What lies ahead? Either Maduro finds his way to continue holding to power, in which case the country will continue its free fall, or a transition allows Venezuela a return to relative economic normalcy and to democratic rule. It is not clear which path will prevail, but if change occurs, in all probability utmost pressure would have made the difference.
At the moment, the regime has been losing its grip on the country as a result of the collapse of the oil industry, mostly self-inflicted. It is not only the production of gasoline that is in dire straits. Venezuela has reached the lowest level (around 600,000 barrels a day) of oil production in a long time, only comparable with production levels around 1941. And there are reports almost every day of fires in many oil settings, due to sheer incompetence and lack of maintenance, or simply the abandonment of oil rigs that until recently were active.
There is, of course, no guarantee that there will be internal cracks in the ruling coalition, but never has the regime been as weak as it is now. It is feeling the pressure (especially external) like never before and, different from other junctures, there is wariness among its ranks that it may not be able to resist. There were recent reports that Maduro attempted a direct channel of negotiations with the Trump administration. Even if there are no clear signs of what Maduro wanted, immediately, the US State Department declared that there would be no direct dealing with the Venezuelan leader and that any new option to be discussed required that Maduro abandon power.
It is hard to anticipate who within the current ruling elite might be willing to yield and open a window for a transition. So far, they have held tight as a team, except in the March 30, 2019, episode where profuse reports indicated that several top members of the coalition considered entering a transition. As we know, it never happened. But at the time there were some indications that this group — which included Vladimir Padrino Lopez, the current minister of defense; Maikel Moreno, the head of the supreme justice tribunal; and other military officers — was ready to abandon Maduro.
Most of these officials have been currently targeted by the US Justice Department, so they are under direct pressure. So too is Maduro himself, as well as Diosdado Cabello, second in command and head of the PSUV (the ruling government’s party), and Tareck El Aissami, former executive vice president of Venezuela and currently minister of industry and national production. It is not an exaggeration to say that the current power lies to a great extent in these latter three leaders.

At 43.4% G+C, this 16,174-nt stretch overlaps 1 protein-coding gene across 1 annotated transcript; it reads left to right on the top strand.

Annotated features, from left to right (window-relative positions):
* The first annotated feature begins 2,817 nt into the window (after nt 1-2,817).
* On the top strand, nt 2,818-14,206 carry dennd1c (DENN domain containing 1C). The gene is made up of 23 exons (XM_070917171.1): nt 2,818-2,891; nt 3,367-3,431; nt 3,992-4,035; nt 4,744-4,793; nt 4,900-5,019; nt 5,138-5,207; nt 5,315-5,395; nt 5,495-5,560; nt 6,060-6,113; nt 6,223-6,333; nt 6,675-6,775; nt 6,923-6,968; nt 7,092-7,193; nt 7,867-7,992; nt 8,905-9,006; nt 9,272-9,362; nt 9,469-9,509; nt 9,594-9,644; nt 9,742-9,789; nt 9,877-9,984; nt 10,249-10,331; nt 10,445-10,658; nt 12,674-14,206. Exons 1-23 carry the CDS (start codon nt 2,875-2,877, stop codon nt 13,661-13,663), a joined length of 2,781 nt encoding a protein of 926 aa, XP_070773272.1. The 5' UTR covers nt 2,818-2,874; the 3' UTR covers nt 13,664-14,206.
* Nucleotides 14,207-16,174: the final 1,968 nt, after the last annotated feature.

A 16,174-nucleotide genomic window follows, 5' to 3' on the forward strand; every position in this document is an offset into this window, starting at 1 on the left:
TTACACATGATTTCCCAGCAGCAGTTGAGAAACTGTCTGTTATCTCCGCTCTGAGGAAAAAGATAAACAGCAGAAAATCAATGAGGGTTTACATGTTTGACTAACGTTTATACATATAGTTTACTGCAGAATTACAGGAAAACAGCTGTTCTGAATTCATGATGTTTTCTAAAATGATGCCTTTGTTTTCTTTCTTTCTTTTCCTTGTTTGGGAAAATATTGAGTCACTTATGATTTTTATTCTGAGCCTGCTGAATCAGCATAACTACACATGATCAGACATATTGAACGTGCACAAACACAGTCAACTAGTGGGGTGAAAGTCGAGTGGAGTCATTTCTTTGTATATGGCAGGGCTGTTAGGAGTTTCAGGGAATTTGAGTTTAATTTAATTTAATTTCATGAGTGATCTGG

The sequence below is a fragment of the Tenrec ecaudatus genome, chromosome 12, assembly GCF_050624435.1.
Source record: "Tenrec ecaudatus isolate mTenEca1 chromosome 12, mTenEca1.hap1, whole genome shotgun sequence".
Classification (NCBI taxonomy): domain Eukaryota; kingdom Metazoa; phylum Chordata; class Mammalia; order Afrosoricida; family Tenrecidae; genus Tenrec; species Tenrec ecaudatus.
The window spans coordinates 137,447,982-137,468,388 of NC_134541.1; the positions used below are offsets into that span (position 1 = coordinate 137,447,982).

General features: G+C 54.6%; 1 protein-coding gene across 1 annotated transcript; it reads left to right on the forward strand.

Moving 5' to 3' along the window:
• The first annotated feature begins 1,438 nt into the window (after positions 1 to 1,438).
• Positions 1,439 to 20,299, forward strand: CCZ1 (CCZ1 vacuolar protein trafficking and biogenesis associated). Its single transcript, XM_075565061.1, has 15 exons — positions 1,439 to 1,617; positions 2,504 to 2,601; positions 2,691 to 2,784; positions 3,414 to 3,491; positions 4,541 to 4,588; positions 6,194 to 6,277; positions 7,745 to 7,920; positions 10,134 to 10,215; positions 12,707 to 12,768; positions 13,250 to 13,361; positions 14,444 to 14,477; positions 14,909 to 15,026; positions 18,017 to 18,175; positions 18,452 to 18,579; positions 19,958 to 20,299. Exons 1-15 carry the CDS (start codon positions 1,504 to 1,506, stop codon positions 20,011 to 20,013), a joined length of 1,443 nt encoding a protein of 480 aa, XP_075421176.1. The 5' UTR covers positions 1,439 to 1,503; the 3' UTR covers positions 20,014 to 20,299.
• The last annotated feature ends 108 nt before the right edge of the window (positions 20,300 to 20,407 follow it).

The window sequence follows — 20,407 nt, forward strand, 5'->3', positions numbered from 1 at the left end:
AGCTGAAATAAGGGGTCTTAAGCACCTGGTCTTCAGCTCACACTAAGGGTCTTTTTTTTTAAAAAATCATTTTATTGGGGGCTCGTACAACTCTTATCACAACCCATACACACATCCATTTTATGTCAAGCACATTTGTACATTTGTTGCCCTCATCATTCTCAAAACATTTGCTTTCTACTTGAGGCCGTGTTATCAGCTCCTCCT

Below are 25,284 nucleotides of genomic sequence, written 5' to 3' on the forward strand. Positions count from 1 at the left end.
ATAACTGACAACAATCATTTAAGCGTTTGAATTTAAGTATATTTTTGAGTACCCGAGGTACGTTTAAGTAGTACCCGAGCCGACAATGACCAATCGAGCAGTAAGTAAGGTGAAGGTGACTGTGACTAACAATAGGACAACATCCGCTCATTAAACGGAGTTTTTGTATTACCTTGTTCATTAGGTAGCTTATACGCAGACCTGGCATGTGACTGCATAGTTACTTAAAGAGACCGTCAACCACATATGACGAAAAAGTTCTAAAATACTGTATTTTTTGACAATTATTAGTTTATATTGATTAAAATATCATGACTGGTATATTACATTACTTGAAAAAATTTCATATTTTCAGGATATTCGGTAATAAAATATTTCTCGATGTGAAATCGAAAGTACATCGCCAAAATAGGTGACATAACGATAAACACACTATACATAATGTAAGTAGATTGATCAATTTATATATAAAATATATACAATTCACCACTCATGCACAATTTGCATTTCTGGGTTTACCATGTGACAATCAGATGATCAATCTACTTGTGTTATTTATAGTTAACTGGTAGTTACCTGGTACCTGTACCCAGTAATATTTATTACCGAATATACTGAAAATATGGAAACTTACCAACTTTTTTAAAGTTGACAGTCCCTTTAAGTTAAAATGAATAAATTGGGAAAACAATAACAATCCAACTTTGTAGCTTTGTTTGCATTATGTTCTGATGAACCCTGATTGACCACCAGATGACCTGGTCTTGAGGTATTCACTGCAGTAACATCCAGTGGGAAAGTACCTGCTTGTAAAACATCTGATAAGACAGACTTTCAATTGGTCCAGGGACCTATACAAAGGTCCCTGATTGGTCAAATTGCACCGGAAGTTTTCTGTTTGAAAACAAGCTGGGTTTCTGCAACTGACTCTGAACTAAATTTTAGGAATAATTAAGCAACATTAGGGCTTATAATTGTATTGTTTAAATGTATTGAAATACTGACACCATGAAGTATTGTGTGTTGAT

In any case, abandoning sanctions to weather the coronavirus pandemic is not an option, given the disastrous conditions that the regime has created in all areas: the health system, especially hospitals and personnel; the collapse of production; acute gasoline shortages; and the total centralization of food distribution under the command of the government. Levying gasoline embargo would only help to refresh the regime’s coffers, but with no guarantee that new imports would be directed to transportation needs and not to smuggling to Colombia or exports to Cuba.
The same goes for the health system. The likelihood of new loans or other means of financial flows to be directed to strengthening hospital capacities, reinforcing the testing means or allowing for increasing the number of beds for hospitalization in the event of a steeper breakout of the epidemic is very low. If it has not happened until now, why should all of a sudden the regime reveal itself as a humanitarian warrior?
The best chance Venezuela has to avoid a humanitarian disaster, resulting from an impending famine and an expansion of the coronavirus crisis to very high levels, is to force a change in the current ruling of the country.
The views expressed in this article are the author’s own and do not necessarily reflect Fair Observer’s editorial policy.